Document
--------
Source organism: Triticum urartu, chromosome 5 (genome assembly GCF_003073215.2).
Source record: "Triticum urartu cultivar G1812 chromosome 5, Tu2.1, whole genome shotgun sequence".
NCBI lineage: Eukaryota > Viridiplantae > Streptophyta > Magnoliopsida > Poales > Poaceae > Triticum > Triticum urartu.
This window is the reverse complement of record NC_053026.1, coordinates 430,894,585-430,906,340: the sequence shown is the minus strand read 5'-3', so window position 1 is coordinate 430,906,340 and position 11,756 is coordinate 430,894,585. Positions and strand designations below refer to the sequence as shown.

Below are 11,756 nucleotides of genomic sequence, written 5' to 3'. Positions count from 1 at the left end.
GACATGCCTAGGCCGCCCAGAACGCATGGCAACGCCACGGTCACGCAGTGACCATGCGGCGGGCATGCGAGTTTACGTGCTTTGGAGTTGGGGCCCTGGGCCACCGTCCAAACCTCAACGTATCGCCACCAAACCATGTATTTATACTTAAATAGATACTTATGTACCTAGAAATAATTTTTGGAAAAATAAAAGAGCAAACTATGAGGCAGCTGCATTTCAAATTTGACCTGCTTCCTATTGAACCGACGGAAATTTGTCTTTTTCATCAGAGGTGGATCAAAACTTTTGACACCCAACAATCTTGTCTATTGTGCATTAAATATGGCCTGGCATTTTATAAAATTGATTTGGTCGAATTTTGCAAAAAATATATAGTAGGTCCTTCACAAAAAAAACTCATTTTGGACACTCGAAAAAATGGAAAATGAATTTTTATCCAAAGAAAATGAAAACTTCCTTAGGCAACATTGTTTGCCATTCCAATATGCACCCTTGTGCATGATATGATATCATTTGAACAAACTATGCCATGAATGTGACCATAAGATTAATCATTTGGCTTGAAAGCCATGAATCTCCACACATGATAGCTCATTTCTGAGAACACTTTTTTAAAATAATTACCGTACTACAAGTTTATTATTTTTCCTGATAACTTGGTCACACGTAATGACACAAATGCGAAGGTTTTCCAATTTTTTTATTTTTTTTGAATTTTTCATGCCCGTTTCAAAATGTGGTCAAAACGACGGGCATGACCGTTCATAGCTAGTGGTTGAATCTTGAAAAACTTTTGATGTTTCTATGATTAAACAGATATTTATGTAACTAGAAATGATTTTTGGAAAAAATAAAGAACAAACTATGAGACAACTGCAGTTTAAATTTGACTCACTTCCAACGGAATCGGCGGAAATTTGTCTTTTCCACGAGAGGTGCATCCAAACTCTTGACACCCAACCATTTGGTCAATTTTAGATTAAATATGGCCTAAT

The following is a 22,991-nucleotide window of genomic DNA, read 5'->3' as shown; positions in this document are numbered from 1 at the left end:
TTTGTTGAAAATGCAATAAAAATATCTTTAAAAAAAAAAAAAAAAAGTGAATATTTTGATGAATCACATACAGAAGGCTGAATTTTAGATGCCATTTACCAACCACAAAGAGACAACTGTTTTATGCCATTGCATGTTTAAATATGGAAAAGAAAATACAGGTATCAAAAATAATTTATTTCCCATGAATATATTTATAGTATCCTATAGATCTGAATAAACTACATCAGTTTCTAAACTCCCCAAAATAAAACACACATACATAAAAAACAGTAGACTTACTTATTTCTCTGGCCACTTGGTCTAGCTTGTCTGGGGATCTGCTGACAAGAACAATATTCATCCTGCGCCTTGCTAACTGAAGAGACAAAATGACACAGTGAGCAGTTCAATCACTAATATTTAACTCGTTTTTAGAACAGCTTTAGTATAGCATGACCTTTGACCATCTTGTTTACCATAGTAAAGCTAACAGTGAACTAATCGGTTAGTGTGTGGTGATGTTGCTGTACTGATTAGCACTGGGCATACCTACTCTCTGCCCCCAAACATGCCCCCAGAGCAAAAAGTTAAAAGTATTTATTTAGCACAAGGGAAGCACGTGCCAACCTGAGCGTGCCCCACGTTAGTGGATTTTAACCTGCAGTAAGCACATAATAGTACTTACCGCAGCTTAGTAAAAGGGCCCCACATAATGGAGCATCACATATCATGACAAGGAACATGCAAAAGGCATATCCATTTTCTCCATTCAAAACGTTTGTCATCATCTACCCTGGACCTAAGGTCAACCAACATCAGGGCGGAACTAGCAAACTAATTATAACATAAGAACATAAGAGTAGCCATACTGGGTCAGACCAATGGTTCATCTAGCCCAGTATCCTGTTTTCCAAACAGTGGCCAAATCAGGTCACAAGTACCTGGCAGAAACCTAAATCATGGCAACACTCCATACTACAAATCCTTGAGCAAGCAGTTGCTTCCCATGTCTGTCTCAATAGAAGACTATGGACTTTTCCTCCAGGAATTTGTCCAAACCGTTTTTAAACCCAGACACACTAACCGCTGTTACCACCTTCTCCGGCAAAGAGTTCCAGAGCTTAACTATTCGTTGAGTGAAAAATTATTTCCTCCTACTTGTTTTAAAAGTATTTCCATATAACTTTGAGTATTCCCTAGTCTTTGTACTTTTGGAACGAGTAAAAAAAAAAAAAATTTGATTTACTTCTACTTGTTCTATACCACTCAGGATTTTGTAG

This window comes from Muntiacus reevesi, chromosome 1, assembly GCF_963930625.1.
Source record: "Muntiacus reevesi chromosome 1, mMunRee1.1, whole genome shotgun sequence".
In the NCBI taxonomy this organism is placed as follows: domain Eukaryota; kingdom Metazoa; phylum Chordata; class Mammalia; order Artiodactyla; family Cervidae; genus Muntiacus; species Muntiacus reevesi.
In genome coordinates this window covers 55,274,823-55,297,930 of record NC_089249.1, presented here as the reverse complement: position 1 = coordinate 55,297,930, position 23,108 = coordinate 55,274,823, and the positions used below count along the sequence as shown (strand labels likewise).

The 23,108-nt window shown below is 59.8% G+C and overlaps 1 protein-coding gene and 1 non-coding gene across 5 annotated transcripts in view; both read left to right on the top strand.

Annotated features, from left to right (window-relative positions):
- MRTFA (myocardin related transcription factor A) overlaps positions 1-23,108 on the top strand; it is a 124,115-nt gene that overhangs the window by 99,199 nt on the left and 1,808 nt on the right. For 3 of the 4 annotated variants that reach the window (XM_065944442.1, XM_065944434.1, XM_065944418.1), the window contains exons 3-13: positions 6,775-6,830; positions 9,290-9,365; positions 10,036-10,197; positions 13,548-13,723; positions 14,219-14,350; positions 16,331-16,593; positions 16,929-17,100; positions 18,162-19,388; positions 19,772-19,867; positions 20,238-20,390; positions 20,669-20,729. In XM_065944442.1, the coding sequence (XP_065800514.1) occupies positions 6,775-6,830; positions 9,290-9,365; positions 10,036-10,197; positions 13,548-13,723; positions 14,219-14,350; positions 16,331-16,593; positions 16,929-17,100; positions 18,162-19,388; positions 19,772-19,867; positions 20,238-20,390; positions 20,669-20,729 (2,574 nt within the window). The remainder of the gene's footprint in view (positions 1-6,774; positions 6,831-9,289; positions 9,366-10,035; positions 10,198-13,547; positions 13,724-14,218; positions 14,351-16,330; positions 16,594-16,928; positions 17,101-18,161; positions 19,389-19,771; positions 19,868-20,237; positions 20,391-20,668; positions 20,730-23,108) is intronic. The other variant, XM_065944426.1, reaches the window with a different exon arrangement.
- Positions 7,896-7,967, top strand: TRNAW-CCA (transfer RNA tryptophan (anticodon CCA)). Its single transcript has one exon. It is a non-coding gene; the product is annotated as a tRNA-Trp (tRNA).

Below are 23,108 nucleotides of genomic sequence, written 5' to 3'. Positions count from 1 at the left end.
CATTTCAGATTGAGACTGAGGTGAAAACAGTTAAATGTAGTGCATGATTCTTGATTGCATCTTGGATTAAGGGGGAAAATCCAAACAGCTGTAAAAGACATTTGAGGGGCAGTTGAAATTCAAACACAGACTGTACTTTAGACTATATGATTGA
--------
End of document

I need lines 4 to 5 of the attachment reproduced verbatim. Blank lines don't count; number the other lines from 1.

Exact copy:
This window is the reverse complement of record NC_053026.1, coordinates 430,894,585-430,906,340: the sequence shown is the minus strand read 5'-3', so window position 1 is coordinate 430,906,340 and position 11,756 is coordinate 430,894,585. Positions and strand designations below refer to the sequence as shown.

Below are 11,756 nucleotides of genomic sequence, written 5' to 3'. Positions count from 1 at the left end.